Oftentimes, first-time offenders may get more lenient sentences as long as their blood-alcohol levels are below .15 and they did not cause an accident. Instead, the judge will usually suspend all of the jail time he orders, impose a fine (typically between $250-$600), suspend the driver’s license for one year, and place the person on active probation through the Virginia Alcohol Safety Action Program (VASAP). VASAP is required for a first or second offense, but not for a third. It is much more difficult to get your license reinstated after a third offense and requires a petition to the circuit court and a complete evaluation from VASAP.
Usually, in this type of case, a restricted operator’s license can be authorized by the court to allow the person to drive to and from work, school, child care responsibilities and health care appointments. You may be denied a restricted license however, if your blood-alcohol level exceeds .15. If this happens, there is a mandatory five days in jail and if it exceeds .20, there is a mandatory 10 days in jail. An interlock ignition system is mandatory for any individual convicted of DWI after July 1, 2012, regardless of the offender's BAC. The device must be installed for a minimum of six months or as long as the court ordered suspension, depending on what the judge requires. An interlock ignition system is a safety device installed on the offenders’ vehicle, at the offender’s expense, that will prevent a vehicle from starting until after an offender blows into the device and confirms the driver is not under the influence of alcohol.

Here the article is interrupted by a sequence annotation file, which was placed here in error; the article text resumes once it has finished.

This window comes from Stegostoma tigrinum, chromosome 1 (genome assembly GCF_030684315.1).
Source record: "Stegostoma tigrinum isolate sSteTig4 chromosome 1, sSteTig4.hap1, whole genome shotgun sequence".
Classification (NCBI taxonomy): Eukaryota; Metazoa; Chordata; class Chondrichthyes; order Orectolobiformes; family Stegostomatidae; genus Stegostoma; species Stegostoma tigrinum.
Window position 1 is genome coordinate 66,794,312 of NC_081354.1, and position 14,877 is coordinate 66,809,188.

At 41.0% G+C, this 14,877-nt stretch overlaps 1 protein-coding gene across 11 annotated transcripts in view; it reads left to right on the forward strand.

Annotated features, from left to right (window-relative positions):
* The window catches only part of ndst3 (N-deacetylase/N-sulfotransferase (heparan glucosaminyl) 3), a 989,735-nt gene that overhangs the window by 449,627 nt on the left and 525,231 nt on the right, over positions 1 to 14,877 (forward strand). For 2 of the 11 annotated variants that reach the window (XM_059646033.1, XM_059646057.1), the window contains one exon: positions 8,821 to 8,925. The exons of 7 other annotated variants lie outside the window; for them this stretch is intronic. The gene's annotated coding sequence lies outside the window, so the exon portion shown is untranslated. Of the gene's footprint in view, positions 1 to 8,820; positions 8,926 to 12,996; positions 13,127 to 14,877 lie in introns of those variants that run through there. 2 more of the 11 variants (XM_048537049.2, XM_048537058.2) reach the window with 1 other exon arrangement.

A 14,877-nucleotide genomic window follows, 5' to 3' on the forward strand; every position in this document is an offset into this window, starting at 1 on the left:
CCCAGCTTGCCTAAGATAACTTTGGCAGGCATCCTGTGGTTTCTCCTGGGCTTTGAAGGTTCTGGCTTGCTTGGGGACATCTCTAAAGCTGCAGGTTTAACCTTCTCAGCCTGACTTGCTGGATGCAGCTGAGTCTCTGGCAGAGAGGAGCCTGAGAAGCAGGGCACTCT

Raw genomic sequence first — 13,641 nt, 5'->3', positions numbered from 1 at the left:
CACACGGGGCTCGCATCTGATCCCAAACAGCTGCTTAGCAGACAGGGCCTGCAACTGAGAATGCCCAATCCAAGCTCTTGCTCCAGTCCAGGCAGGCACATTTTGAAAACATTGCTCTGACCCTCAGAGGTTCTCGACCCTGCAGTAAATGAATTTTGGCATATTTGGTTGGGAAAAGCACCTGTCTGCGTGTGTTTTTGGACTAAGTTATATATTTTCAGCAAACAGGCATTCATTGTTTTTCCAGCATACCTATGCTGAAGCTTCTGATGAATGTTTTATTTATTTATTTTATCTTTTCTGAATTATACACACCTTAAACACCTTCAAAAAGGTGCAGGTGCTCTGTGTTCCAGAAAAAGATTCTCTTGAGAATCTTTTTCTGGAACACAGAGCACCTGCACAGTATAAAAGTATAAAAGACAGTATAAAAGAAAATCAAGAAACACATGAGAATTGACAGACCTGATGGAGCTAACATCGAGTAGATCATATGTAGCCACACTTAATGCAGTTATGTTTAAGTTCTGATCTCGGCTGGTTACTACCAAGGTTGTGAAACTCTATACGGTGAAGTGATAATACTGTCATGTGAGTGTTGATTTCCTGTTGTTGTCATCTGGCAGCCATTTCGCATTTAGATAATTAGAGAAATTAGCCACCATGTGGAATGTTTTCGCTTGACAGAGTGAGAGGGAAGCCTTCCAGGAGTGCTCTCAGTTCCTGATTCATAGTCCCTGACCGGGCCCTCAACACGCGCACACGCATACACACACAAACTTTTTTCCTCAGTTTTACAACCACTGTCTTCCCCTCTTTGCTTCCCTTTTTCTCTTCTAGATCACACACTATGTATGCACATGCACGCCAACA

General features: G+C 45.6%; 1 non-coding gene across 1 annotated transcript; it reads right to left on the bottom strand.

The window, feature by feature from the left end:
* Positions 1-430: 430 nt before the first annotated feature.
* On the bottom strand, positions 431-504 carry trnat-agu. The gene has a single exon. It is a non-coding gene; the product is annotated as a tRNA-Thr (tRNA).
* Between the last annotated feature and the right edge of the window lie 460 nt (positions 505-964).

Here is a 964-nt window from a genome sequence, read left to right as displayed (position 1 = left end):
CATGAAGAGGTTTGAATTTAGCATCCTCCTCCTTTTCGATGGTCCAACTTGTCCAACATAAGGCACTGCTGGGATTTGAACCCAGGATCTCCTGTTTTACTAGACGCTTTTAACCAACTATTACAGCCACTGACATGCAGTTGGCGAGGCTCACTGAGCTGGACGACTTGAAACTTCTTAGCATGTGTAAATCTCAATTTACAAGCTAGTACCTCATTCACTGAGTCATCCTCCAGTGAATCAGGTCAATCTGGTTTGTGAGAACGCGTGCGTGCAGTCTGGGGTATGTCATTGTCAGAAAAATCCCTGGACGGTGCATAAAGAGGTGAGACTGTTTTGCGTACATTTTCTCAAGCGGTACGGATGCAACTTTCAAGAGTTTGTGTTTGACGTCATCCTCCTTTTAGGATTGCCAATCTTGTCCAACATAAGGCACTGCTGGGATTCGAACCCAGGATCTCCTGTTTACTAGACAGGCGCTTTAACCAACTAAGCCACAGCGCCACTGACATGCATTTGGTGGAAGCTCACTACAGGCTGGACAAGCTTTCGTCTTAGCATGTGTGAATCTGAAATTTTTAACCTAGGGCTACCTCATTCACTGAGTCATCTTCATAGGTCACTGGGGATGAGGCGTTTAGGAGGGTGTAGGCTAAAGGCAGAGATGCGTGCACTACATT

If you are facing DUI or DWI charges, you need experienced Virginia DWI attorneys to preserve your rights. Contact our offices immediately for your free, initial consultation.